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* [RFC PATCH 00/11] bpf, trace, dtrace: DTrace BPF program type implementation and sample use
@ 2019-05-20 23:47 Kris Van Hees
  2019-05-21 17:56 ` Alexei Starovoitov
                   ` (12 more replies)
  0 siblings, 13 replies; 55+ messages in thread
From: Kris Van Hees @ 2019-05-20 23:47 UTC (permalink / raw)
  To: netdev, bpf, dtrace-devel, linux-kernel
  Cc: rostedt, mhiramat, acme, ast, daniel

This patch set is also available, applied to bpf-next, at the following URL:

	https://github.com/oracle/dtrace-linux-kernel/tree/dtrace-bpf

The patches in this set are part of an larger effort to re-implement DTrace
based on existing Linux kernel features wherever possible.  This allows
existing DTrace scripts to run without modification on Linux and to write
new scripts using a tracing tool that people may already be familiar with.
This set of patches is posted as an RFC.  I am soliciting feedback on the
patches, especially because they cross boundaries between tracing and BPF.
Some of the features might be combined with existing more specialized forms
of similar functionality, and perhaps some functionality could be moved to
other parts of the code.

This set of patches provides the initial core to make it possible to execute
DTrace BPF programs as probe actions, triggered from existing probes in the
kernel (right now just kprobe, but more will be added in followup patches).
The DTrace BPF programs run in a specific DTrace context that is independent
from the probe-specific BPF program context because DTrace actions are
implemented based on a general probe concept (an abstraction of the various
specific probe types).

It also provides a mechanism to store probe data in output buffers directly
from BPF programs, using direct store instructions.  Finally, it provides a
simple sample userspace tool to load programs, collect data, and print out the
data.  This little tool is currently hardcoded to process a single test case,
to show how the BPF program is to be constructed and to show how to retrieve
data from the output buffers.

The work presented here would not be possible without the effort many people
have put into tracing features on Linux.  Especially BPF is instrumental in
being able to do this project because it provides a safe and fast virtual
execution engine that can be leveraged to execute probe actions in a more
elegant manner.  The perf_event ring-buffer output mechanism has also proven
to be very beneficial to starting a re-implementation of DTrace on Linux,
especially because it avoids needing to add yet another buffer implementation
to the kernel.  It really helped with being able to re-use functionality.

The patch set provides the following patches:

    1. bpf: context casting for tail call

	This patch adds the ability to tail-call into a BPF program of a
	different type than the one initiating the call.  It provides two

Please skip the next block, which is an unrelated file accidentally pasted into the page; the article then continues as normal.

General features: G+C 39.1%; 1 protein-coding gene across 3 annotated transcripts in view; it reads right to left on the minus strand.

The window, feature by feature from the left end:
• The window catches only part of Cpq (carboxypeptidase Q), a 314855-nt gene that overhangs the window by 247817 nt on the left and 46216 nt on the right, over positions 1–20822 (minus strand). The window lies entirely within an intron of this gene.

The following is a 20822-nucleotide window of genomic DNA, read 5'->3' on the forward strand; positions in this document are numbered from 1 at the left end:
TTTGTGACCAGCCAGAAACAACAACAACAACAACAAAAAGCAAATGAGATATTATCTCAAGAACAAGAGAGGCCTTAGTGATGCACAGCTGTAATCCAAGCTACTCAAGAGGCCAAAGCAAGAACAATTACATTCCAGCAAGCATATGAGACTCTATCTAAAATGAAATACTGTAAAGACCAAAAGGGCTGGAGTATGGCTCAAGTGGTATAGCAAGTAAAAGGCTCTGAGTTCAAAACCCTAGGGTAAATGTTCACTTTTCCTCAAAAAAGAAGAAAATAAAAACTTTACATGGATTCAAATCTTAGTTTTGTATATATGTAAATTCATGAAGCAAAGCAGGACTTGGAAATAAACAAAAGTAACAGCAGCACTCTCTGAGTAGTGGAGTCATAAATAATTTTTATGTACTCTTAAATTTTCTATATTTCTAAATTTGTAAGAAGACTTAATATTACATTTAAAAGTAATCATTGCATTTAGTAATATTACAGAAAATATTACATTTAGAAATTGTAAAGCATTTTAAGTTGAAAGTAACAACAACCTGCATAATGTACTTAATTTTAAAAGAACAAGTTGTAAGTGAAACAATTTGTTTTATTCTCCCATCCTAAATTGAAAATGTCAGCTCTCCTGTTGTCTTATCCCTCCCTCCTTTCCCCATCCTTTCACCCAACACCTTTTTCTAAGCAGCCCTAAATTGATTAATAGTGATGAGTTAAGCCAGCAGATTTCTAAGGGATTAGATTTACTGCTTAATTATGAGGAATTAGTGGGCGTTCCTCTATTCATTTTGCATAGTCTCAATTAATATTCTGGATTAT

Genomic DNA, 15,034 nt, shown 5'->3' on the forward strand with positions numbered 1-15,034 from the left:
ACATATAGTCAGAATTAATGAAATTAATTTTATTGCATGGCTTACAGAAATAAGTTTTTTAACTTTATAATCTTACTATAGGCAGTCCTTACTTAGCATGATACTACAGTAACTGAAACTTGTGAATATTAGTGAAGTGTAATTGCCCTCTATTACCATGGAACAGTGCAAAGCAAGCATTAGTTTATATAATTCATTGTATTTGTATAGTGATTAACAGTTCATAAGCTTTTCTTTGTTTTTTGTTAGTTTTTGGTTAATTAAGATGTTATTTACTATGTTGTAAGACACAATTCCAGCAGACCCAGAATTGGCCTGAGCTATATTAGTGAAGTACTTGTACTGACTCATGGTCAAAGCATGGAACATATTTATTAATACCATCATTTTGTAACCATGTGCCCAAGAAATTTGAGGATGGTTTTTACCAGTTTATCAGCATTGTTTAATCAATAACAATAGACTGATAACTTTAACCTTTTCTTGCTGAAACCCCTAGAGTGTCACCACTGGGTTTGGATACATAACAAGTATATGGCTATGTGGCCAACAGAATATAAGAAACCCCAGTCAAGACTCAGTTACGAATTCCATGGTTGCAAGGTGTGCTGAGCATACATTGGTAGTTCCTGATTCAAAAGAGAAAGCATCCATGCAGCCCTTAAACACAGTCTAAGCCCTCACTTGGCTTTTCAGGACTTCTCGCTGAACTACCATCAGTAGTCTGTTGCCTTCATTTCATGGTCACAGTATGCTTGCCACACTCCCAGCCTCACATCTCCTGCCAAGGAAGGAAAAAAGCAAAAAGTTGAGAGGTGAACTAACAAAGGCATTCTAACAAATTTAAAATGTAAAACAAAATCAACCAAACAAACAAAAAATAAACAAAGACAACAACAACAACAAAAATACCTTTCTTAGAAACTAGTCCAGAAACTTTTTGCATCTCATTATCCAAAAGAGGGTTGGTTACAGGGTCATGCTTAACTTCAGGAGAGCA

program type specific operations: is_valid_tail_call (to validate
	whether the tail-call between the source type and target type is
	allowed) and convert_ctx (to create a context for the target type
	based on the context of the source type).  It also provides a
	bpf_finalize_context() helper function prototype.  BPF program types
	should implement this helper to perform any final context setup that
	may need to be done within the execution context of the program type.
	This helper is typically invoked as the first statement in an eBPF
	program that can be tail-called from another type.

    2. bpf: add BPF_PROG_TYPE_DTRACE

	This patch adds BPF_PROG_TYPE_DTRACE as a new BPF program type, without
	actually providing an implementation.  The actual implementation is
	added in patch 4 (see below).  We do it this way because the
	implementation is being added to the tracing subsystem as a component
	that I would be happy to maintain (if merged) whereas the declaration
	of the program type must be in the bpf subsystem.  Since the two
	subsystems are maintained by different people, we split the
	implementing patches across maintainer boundaries while ensuring that
	the kernel remains buildable between patches.

    3. bpf: export proto for bpf_perf_event_output helper

	This patch make a prototype available for the bpf_perf_event_output
	helper so that program types outside of the base tracing eBPF code can
	make use of it.

    4. trace: initial implementation of DTrace based on kernel facilities

	This patch provides the most basic implementation of the DTrace
	execution core based on eBPF and other kernel facilities.  This
	version only supports kprobes.  It makes use of the cross-program-type
	tail-call support adding with patch 1 (see above).

    5. trace: update Kconfig and Makefile to include DTrace

	This patch adds DTrace to the kernel config system and it ensures that
	if CONFIG_DTRACE is set, the implementation of the DTrace core is
	compiled into the kernel.

    6. dtrace: tiny userspace tool to exercise DTrace support features